A late-stage multinational clinical trial led by Mayo Clinic researchers has shown that stem cell-based therapy can significantly improve the quality of life for patients with advanced heart failure.
This study, one of the largest of its kind, involved patients who had experienced a heart attack and had subsequently developed heart failure.
The patients reported a reduction in daily hardships when stem cells, specifically optimized for heart repair, were added to their standard care.
In addition to an improved quality of life, the study also demonstrated lower rates of death and hospitalization among patients treated with stem cell therapy. The findings were published in the journal Stem Cells Translational Medicine.
Heart failure is a serious and life-threatening condition that affects a significant number of people worldwide.
It is often associated with symptoms such as shortness of breath, fatigue, swollen legs, and limited physical activities, which significantly reduce the quality of life for those affected.
The standard treatment for heart failure includes a combination of heart-healthy lifestyle changes, medications, implantable devices, and rehabilitation. However, these approaches do not work for everyone, especially in advanced stages of the disease.
The study involved 315 patients from 39 hospitals across 10 countries who had advanced heart failure despite receiving standard care.
Patients were randomly divided into two groups: one receiving stem cell therapy, and the other receiving a sham treatment (cardiac catheterization without cell delivery).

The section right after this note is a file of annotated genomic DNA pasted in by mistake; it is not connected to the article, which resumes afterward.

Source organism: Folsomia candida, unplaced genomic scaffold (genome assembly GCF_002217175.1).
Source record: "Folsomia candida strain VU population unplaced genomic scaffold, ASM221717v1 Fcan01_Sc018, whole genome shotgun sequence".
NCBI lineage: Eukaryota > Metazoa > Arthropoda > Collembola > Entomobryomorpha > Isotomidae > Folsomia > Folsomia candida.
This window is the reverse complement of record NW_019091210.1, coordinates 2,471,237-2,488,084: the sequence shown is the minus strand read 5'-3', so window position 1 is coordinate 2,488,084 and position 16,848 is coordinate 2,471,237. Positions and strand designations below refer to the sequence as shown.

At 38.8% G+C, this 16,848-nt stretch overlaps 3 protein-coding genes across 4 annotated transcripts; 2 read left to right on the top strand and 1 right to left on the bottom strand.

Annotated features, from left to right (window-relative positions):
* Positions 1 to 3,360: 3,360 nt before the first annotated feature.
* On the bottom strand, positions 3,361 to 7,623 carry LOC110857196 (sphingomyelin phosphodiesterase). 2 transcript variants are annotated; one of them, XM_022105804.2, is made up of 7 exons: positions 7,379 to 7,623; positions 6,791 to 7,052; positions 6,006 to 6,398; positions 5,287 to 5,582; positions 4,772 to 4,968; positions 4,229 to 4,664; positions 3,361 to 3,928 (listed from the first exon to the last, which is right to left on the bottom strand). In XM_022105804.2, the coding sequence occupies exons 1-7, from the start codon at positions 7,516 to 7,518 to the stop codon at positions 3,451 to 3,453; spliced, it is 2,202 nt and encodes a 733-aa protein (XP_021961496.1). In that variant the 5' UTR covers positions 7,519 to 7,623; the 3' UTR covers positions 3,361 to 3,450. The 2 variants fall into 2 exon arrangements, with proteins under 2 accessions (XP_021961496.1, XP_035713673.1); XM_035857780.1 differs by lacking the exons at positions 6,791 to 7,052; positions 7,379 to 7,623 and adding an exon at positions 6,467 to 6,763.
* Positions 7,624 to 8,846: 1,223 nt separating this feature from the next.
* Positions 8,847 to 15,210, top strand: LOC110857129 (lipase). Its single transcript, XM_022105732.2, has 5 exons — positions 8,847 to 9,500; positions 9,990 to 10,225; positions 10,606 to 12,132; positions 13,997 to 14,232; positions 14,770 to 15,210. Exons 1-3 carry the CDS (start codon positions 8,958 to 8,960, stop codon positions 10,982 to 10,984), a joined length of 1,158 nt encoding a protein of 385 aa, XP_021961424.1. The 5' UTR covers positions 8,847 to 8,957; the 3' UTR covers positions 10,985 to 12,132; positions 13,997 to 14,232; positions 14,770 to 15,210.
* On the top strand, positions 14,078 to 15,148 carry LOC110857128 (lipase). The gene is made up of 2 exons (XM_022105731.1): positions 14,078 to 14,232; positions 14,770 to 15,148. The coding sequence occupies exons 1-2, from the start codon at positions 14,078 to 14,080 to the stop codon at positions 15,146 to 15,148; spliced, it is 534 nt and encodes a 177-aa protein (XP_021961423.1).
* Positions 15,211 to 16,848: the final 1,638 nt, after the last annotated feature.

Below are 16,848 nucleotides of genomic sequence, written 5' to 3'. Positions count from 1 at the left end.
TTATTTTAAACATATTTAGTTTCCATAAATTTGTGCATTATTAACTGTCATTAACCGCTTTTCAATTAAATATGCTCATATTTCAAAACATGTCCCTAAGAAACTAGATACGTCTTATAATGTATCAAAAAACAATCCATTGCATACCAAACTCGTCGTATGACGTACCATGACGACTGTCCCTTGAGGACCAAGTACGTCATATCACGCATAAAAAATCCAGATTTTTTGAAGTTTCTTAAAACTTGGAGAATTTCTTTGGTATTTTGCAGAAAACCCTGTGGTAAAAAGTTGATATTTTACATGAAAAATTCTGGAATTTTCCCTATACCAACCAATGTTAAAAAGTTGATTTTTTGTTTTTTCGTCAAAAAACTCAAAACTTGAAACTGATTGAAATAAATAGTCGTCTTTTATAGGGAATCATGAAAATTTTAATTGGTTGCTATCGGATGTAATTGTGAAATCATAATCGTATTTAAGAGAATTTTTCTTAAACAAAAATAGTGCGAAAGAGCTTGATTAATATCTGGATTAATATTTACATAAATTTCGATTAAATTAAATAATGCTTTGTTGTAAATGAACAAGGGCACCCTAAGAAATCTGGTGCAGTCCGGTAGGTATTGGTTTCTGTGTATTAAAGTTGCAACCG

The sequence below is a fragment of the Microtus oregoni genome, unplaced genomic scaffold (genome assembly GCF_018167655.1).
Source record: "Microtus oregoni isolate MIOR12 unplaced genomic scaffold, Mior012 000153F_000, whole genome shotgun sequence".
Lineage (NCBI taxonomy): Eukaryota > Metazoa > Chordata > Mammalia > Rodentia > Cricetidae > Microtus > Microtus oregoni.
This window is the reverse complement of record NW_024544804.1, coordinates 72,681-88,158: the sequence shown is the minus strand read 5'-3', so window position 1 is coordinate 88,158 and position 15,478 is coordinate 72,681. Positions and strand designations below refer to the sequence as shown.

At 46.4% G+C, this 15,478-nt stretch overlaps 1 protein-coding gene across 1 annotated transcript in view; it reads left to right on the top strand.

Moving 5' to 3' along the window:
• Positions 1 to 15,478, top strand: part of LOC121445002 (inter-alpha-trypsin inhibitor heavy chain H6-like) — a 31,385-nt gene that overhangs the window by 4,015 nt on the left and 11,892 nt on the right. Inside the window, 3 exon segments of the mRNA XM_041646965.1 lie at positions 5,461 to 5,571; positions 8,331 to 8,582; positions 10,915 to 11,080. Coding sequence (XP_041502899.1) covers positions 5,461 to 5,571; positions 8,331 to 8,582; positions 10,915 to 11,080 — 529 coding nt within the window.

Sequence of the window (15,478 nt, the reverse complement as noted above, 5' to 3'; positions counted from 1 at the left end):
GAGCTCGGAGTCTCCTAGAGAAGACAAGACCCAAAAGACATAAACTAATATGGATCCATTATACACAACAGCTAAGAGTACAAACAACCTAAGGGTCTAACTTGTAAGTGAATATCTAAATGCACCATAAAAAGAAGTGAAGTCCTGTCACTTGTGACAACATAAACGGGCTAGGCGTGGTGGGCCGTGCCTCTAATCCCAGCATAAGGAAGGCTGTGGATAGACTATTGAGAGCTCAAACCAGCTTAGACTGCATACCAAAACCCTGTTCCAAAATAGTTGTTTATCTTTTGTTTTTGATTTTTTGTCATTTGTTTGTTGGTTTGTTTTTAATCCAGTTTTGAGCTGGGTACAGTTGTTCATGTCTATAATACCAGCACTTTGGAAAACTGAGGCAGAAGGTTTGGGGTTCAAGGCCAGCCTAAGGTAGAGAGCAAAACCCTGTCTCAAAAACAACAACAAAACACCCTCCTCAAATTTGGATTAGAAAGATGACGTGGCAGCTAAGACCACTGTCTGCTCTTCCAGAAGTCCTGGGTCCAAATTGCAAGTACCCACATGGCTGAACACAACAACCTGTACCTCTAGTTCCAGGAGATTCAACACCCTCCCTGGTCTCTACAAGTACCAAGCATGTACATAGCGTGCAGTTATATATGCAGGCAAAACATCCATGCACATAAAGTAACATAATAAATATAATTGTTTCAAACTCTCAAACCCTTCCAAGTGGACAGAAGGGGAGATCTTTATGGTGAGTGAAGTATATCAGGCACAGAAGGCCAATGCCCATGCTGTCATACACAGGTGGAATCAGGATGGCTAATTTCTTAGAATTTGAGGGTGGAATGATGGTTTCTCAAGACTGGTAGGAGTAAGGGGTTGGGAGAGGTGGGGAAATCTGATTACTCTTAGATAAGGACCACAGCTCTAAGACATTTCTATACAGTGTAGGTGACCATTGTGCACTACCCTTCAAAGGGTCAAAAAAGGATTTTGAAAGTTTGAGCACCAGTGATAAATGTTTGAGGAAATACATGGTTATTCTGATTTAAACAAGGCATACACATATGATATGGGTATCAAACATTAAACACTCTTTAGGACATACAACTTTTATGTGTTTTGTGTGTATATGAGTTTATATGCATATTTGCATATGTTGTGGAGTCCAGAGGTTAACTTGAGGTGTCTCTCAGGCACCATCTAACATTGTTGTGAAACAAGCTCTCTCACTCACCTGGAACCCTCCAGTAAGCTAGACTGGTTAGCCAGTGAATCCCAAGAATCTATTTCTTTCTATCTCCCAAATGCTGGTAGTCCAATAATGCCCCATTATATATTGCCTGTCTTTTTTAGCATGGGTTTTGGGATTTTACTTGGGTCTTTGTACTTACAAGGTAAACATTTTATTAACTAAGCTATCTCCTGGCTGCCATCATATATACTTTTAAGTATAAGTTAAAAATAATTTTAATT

Patients who received stem cell therapy had cells taken from their own bone marrow, programmed to heal damaged heart tissue, and delivered to the heart.
All participants were asked to complete self-assessments of their physical, behavioral, and emotional states at various intervals during the study.
The results revealed that patients with preexisting left cardiac chamber enlargement consistently reported improved quality of life after receiving stem cell therapy compared to those who received the sham treatment.
Additionally, patients who received stem cell therapy experienced lower rates of death and hospitalization.
This clinical trial was conducted in a double-blinded fashion, meaning that both participants and healthcare professionals were unaware of the study’s assignment to reduce potential bias in evaluating patient outcomes.
The study’s unique approach focused on the patient’s experience and self-reported outcomes, which sets it apart from many other regenerative therapy trials.
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The research findings can be found in Stem Cells Translational Medicine.
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